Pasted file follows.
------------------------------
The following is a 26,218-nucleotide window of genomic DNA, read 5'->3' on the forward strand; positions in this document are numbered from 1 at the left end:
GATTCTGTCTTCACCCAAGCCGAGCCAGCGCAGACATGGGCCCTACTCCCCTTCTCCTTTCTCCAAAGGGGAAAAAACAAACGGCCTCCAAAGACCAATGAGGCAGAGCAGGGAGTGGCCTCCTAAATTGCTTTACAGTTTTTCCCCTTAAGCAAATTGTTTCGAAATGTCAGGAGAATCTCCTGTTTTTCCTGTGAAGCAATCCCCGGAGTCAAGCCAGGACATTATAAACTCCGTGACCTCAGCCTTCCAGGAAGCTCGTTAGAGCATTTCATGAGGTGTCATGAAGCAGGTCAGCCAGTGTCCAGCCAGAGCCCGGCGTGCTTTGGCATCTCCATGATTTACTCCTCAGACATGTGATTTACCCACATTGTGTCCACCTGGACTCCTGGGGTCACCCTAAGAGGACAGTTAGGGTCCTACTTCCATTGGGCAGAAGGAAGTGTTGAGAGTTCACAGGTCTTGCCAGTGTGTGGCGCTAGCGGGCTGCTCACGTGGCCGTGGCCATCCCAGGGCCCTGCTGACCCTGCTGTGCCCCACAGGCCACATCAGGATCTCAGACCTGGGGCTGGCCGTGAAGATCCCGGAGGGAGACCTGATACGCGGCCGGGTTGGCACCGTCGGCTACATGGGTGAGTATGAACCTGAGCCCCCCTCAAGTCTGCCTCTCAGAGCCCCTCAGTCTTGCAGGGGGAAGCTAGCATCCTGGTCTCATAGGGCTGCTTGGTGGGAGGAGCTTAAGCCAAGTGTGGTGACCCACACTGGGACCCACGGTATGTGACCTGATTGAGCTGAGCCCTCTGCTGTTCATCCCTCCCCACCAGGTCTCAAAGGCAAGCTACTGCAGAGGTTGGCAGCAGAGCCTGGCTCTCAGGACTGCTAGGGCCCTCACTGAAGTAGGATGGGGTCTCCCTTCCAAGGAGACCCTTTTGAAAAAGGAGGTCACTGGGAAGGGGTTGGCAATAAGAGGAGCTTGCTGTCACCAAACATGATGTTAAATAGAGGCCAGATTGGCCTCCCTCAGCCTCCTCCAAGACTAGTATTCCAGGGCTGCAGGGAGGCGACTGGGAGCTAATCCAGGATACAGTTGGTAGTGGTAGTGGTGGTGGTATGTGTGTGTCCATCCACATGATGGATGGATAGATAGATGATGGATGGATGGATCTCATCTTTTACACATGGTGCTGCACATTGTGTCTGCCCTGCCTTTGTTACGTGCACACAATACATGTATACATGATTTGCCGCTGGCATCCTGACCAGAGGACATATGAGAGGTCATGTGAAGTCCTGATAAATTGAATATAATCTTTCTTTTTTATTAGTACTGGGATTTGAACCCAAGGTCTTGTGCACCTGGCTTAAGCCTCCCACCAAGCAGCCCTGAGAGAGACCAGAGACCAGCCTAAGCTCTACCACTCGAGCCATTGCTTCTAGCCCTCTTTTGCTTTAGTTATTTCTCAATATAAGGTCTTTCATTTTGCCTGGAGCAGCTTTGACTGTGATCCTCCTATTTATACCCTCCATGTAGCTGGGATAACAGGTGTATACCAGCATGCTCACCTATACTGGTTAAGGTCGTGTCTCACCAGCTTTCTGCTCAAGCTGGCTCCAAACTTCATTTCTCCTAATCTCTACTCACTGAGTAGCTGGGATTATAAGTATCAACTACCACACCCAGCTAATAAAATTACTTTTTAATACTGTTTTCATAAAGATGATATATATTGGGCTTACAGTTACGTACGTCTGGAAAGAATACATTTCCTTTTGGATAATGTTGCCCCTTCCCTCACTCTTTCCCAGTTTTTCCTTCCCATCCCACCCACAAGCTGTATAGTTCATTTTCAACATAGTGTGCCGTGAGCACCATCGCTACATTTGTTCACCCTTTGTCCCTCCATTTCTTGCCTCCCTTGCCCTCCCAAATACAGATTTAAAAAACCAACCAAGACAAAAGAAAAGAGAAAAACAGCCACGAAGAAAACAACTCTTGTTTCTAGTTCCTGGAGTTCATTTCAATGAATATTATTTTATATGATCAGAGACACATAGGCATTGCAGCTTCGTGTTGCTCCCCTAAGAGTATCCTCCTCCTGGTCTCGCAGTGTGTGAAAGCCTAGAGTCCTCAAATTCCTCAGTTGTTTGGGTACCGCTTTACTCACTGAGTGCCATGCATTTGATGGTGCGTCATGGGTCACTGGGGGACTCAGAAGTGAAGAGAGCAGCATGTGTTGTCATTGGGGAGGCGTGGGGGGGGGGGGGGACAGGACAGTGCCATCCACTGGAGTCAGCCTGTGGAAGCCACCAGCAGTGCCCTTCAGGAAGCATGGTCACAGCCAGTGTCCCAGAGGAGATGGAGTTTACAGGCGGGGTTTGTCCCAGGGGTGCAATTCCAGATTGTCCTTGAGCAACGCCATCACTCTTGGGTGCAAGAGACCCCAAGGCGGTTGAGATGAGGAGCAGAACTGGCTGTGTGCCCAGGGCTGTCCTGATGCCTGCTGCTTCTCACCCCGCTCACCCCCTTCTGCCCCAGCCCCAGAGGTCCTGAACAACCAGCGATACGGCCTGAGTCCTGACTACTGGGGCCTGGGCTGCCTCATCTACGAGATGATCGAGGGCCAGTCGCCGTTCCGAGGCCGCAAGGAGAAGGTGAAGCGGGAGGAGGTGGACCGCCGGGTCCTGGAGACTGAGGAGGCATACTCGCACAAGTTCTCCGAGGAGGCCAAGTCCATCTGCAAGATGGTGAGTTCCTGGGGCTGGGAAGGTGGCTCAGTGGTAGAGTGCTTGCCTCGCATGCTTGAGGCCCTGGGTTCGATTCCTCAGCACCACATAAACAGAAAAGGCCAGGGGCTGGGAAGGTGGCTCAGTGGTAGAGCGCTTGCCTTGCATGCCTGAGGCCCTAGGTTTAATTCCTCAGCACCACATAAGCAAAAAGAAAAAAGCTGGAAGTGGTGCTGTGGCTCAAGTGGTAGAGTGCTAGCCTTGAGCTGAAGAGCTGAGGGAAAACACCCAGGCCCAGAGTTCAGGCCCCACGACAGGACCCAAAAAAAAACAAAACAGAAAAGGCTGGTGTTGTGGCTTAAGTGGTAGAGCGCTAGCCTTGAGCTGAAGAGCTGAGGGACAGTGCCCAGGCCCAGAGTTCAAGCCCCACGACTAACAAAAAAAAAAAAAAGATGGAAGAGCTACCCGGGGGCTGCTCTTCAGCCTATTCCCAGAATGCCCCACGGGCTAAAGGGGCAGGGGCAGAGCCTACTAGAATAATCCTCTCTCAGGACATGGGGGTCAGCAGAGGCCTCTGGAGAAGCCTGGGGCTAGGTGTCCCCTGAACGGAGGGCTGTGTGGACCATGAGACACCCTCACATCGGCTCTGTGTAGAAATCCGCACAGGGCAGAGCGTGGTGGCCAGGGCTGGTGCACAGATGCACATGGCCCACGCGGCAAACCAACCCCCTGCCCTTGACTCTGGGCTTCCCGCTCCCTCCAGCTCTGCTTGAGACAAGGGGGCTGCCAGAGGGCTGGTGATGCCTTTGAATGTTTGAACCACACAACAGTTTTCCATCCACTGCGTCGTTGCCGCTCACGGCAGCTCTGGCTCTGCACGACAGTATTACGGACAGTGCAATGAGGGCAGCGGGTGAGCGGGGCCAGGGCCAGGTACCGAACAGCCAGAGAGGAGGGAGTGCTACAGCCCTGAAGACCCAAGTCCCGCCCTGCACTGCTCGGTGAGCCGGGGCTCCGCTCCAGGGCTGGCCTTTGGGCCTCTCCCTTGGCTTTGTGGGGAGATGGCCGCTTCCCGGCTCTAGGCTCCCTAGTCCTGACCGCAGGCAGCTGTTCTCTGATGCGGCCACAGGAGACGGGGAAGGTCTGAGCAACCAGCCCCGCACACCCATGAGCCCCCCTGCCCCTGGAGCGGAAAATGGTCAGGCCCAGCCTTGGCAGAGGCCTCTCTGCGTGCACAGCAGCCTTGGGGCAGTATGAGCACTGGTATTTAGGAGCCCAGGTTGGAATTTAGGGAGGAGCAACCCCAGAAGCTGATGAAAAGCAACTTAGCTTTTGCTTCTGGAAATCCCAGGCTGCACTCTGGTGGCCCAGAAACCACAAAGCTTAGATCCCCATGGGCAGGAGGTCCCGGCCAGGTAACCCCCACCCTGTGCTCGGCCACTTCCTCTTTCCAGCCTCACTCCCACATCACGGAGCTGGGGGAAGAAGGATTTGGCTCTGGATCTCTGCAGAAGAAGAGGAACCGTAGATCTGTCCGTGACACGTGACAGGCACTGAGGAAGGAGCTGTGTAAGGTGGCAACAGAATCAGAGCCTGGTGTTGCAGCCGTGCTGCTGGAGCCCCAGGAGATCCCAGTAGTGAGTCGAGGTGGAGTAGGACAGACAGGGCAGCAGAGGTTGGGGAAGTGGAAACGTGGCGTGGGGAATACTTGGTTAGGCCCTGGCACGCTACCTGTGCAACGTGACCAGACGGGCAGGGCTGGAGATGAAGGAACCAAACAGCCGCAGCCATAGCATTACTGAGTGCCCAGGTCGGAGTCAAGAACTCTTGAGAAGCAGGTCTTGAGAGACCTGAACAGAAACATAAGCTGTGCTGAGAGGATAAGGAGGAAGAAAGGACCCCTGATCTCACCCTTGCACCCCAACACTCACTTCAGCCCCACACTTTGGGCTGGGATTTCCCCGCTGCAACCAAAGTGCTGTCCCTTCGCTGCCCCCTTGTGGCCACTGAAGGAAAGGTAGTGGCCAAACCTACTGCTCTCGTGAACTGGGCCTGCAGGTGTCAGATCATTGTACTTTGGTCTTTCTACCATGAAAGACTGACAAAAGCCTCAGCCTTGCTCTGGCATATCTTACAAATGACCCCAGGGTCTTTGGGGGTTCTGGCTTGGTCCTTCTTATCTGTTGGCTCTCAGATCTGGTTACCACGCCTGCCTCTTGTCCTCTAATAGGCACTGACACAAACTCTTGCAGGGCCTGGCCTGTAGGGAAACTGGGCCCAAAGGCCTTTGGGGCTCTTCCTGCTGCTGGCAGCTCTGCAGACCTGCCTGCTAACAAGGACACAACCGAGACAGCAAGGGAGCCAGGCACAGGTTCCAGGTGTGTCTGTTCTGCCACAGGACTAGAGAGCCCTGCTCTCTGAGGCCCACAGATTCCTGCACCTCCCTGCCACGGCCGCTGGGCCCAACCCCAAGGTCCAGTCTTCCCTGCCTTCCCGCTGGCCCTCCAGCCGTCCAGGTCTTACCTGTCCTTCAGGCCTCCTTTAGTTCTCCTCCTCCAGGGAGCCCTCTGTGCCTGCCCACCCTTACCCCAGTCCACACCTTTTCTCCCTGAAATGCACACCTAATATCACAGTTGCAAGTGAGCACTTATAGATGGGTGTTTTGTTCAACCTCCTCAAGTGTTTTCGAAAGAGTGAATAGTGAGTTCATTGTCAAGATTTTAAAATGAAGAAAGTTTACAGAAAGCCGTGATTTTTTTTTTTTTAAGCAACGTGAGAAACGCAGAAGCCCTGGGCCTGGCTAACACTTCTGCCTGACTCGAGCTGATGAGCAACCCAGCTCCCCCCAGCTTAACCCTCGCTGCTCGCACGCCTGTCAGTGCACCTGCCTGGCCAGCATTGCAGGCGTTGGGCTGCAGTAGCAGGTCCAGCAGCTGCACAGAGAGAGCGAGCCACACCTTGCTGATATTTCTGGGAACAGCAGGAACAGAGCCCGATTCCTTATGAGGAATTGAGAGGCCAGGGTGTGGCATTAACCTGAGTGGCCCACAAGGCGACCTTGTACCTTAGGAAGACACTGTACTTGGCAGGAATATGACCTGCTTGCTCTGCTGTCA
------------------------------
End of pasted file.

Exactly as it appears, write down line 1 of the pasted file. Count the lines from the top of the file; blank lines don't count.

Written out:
The following is a 26,218-nucleotide window of genomic DNA, read 5'->3' on the forward strand; positions in this document are numbered from 1 at the left end: